In this year 2023, the consortium formed by the Center for International Studies and Cooperation (CECI) and Lawyers Without Borders Canada (ASFC) successfully completed the implementation of the project Rights and Justice for Indigenous Women and Girls in Guatemala (DEMUJERES), initiated in 2018 in partnership with 11 social organizations in the departments of Alta Verapaz, Chimaltenango and Sololá.
The main purpose of the project was to promote greater access to justice and comprehensive care for indigenous women and girls who are survivors of multiple forms of gender-based violence, especially sexual violence, seeking to strengthen the capacities of local organizations that provide legal, psychosocial and economic empowerment support, as well as those of justice actors to provide care based on the individual and collective rights of indigenous women and girls.
In Guatemala, some fifteen years ago, the Law against Femicide and other Forms of Violence against Women (2008) and the Law against Sexual Violence, Exploitation and Trafficking in Persons (2009) were approved, as well as other laws aimed at eradicating discrimination and promoting the fulfillment of the rights of indigenous women and girls. Despite these legislative achievements, institutional efforts have not been sufficient to attend to the victims and reduce violence against women, which continues to be a latent problem.
One of the most relevant achievements of the DEMUJERES project was the creation and consolidation of a comprehensive model of accompaniment with a focus on cultural relevance for women survivors of violence, which seeks to strengthen the provision of existing services, incorporating the specific rights of indigenous women in three aspects of comprehensive care.
In the legal aid and judicial assistance services, while strengthening the knowledge and application of specific legislation on gender-based violence with judges, knowledge and methodologies were promoted to strengthen the role of justice operators and indigenous authorities in the eradication of racial and gender discrimination both in the state justice system and in the indigenous justice system. Psychosocial care services incorporated indigenous healing therapies, and economic empowerment services incorporated the recovery of traditional and ecological production techniques as well as the promotion of e-commerce.
The project partner organizations and their staff contributed their knowledge, experience and commitment to provide these services in a comprehensive manner, collaborating with each other in order to meet the different needs of women and girls who are survivors of violence. In addition to comprehensive services, the project promoted reflection among indigenous boys, youth and men on violence-free indigenous masculinities, both at the community level and at the Mesoamerican regional level. Transcendental processes for the promotion of indigenous women's rights around the world were supported, such as the recently approved Recommendation No. 39 of the CEDAW.
The DEMUJERES project supported the litigation of cases of indigenous women and girls survivors of sexual violence and gender-based violence that incorporated strategies for legal and psychosocial accompaniment with cultural relevance, security and advocacy and communication. This support resulted in three paradigmatic sentences in the department of Alta Verapaz, in three cases of sexual violence committed against three indigenous girls by teachers in the public school system. In these sentences, the judges in charge of the cases ordered the Ministry of Education to carry out a wide dissemination, training and implementation of the institutional protocol for the prevention of sexual violence in the educational space, as a measure of non-repetition. Likewise, these rulings set an important precedent by recognizing a pattern of sexual violence against students in the educational system, allowing survivors and their families to obtain justice and at the same time, targeted reparation measures, sending a strong message to the educational community that sexual violence against girls and adolescents should not be tolerated and will not go unpunished.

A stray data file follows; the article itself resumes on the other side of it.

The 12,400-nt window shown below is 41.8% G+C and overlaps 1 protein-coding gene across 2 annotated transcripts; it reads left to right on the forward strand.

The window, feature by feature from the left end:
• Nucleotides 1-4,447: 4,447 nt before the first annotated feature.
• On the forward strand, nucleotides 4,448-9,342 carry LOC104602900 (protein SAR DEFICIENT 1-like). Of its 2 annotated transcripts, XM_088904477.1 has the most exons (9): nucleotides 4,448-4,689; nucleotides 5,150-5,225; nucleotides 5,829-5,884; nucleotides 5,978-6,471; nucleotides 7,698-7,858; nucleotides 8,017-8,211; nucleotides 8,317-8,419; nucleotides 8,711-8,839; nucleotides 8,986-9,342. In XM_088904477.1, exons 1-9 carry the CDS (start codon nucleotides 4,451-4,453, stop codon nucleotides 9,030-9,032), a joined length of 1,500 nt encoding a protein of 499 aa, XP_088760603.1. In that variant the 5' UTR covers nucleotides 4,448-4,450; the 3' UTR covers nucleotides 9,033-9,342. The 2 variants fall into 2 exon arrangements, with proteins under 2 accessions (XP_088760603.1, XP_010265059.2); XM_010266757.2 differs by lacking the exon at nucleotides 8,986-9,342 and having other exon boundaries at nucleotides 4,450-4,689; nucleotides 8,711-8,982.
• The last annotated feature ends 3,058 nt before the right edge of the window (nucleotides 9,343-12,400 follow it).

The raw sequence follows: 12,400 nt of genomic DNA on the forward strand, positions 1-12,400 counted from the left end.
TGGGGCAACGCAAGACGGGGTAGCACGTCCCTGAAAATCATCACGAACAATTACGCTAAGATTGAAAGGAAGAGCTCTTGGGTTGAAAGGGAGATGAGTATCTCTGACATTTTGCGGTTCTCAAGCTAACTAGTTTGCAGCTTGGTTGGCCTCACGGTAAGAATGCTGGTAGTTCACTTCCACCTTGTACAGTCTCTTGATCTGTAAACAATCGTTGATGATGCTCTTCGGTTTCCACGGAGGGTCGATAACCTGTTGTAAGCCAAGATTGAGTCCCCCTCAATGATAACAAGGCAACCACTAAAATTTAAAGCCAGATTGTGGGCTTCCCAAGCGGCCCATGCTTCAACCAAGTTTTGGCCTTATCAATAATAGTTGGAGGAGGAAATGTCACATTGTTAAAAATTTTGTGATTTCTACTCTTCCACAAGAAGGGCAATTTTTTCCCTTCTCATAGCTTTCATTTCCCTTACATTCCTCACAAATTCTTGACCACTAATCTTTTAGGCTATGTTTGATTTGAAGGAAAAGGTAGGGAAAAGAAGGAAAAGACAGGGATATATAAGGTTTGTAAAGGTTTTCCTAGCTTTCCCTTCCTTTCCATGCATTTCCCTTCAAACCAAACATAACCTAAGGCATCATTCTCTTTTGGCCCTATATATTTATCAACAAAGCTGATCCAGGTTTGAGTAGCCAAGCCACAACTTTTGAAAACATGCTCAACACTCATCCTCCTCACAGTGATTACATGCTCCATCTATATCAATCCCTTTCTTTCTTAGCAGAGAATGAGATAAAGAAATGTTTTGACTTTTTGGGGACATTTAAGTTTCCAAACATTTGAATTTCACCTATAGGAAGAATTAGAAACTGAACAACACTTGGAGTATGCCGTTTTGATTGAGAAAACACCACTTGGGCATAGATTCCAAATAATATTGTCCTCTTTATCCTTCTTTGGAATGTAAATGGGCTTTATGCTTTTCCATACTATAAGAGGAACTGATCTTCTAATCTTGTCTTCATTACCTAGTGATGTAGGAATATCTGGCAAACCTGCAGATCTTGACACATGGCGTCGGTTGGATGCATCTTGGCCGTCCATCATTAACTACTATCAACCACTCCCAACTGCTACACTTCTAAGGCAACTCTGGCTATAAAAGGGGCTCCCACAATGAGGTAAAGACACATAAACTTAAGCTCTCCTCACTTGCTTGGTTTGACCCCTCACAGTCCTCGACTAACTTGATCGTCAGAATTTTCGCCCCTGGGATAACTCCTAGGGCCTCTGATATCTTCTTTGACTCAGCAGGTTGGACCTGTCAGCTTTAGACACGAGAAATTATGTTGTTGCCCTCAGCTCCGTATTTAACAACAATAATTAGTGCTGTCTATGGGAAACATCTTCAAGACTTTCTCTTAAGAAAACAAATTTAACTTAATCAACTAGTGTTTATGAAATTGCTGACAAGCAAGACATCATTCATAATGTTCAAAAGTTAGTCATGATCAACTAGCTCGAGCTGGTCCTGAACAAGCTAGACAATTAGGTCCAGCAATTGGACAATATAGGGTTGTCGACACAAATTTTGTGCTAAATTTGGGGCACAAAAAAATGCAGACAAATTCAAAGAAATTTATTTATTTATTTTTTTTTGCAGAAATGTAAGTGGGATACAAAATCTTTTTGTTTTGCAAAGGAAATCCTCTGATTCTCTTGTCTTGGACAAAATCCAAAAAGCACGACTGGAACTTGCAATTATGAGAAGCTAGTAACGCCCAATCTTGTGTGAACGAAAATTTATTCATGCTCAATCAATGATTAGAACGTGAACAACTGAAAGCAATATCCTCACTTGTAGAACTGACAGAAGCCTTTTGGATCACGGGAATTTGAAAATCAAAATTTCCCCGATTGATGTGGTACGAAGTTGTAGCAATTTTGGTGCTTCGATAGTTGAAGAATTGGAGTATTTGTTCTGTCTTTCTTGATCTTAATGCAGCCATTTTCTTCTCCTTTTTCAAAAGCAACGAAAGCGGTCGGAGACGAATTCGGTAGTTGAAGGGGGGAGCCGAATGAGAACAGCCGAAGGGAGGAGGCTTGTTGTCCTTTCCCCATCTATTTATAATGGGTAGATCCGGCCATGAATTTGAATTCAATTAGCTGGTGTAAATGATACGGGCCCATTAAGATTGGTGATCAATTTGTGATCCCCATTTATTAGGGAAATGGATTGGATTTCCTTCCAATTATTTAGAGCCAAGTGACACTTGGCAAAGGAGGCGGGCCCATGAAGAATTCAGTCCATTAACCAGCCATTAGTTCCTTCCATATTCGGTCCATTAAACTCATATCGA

An external evaluation contracted by the Government of Canada, donor of the DEMUJERES project, highlights the incorporation of cultural relevance as a crucial factor for the project's achievements: "The project's work with the ancestral justice system was highlighted by several stakeholders as an aspect of particular importance, given that these authorities in many cases represent for indigenous women and girls the closest possibility of access to justice". This theme was also heard several times from women survivors of violence during the regional meetings held in the framework of the closing of this project.
The project's achievements were possible thanks to the joint work between CECI and ASFC teams and the 11 partner organizations that implemented the project, mostly indigenous organizations, indigenous women's organizations, indigenous authorities, artistic organizations, comprehensive care centers and shelters. They are: Majawil Q'ij, Consorcio de Asociaciones de Atitlán, Municipalidad Indígena de Sololá, Ajpop Tinamit, Asociación de Abogadas Indígenas Chomija', Sotzil Jay, ASOGEN, ASOJAV / Ak' Yuam, Colectiva Ixpop, MayaWorks, ADICI. These were joined by the efforts of justice operators: courts, feminicide judges, prosecutors from the Public Prosecutor's Office, and four referral networks for cases of violence against women: the networks of Cobán, Chimaltenango, Sololá and Santiago Atitlán.
Press release published in September 2023.
For more information, please contact Arnaud Deharte,
Telephone: 502 5808 7458, e-mail: ArnaudD@ceci.ca.